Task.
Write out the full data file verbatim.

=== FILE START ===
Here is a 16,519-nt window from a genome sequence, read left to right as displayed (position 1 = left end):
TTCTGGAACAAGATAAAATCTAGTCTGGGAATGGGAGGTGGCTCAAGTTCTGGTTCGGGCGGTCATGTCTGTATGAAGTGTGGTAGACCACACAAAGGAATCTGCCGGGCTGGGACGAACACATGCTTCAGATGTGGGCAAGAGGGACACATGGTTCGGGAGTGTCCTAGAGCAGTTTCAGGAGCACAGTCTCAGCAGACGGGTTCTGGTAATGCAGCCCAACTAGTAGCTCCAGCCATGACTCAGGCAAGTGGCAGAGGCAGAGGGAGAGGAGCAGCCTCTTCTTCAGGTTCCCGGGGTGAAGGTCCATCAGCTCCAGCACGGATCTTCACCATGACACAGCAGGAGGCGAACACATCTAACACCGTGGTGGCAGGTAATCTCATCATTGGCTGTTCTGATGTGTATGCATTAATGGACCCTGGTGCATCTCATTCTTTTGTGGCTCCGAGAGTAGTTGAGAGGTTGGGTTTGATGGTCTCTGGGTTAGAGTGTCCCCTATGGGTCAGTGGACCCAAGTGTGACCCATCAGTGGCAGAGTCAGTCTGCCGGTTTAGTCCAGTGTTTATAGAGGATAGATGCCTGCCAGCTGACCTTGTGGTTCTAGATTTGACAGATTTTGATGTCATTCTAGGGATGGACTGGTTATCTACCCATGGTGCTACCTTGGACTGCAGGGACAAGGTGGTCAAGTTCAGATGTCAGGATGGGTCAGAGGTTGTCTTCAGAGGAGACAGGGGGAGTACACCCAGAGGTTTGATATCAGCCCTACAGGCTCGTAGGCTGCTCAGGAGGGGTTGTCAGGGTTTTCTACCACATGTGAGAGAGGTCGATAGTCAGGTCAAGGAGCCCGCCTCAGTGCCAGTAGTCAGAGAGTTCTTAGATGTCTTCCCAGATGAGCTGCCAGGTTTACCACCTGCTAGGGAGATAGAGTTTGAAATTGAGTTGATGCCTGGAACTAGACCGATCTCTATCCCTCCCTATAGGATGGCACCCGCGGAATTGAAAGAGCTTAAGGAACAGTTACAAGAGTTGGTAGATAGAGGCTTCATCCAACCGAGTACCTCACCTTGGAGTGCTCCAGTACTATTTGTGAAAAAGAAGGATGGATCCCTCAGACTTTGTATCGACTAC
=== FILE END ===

Here is a 16,519-nt window from a genome sequence, read left to right as displayed (position 1 = left end):
TTCTGGAACAAGATAAAATCTAGTCTGGGAATGGGAGGTGGCTCAAGTTCTGGTTCGGGCGGTCATGTCTGTATGAAGTGTGGTAGACCACACAAAGGAATCTGCCGGGCTGGGACGAACACATGCTTCAGATGTGGGCAAGAGGGACACATGGTTCGGGAGTGTCCTAGAGCAGTTTCAGGAGCACAGTCTCAGCAGACGGGTTCTGGTAATGCAGCCCAACTAGTAGCTCCAGCCATGACTCAGGCAAGTGGCAGAGGCAGAGGGAGAGGAGCAGCCTCTTCTTCAGGTTCCCGGGGTGAAGGTCCATCAGCTCCAGCACGGATCTTCACCATGACACAGCAGGAGGCGAACACATCTAACACCGTGGTGGCAGGTAATCTCATCATTGGCTGTTCTGATGTGTATGCATTAATGGACCCTGGTGCATCTCATTCTTTTGTGGCTCCGAGAGTAGTTGAGAGGTTGGGTTTGATGGTCTCTGGGTTAGAGTGTCCCCTATGGGTCAGTGGACCCAAGTGTGACCCATCAGTGGCAGAGTCAGTCTGCCGGTTTAGTCCAGTGTTTATAGAGGATAGATGCCTGCCAGCTGACCTTGTGGTTCTAGATTTGACAGATTTTGATGTCATTCTAGGGATGGACTGGTTATCTACCCATGGTGCTACCTTGGACTGCAGGGACAAGGTGGTCAAGTTCAGATGTCAGGATGGGTCAGAGGTTGTCTTCAGAGGAGACAGGGGGAGTACACCCAGAGGTTTGATATCAGCCCTACAGGCTCGTAGGCTGCTCAGGAGGGGTTGTCAGGGTTTTCTACCACATGTGAGAGAGGTCGATAGTCAGGTCAAGGAGCCCGCCTCAGTGCCAGTAGTCAGAGAGTTCTTAGATGTCTTCCCAGATGAGCTGCCAGGTTTACCACCTGCTAGGGAGATAGAGTTTGAAATTGAGTTGATGCCTGGAACTAGACCGATCTCTATCCCTCCCTATAGGATGGCACCCGCGGAATTGAAAGAGCTTAAGGAACAGTTACAAGAGTTGGTAGATAGAGGCTTCATCCAACCGAGTACCTCACCTTGGAGTGCTCCAGTACTATTTGTGAAAAAGAAGGATGGATCCCTCAGACTTTGTATCGACTAC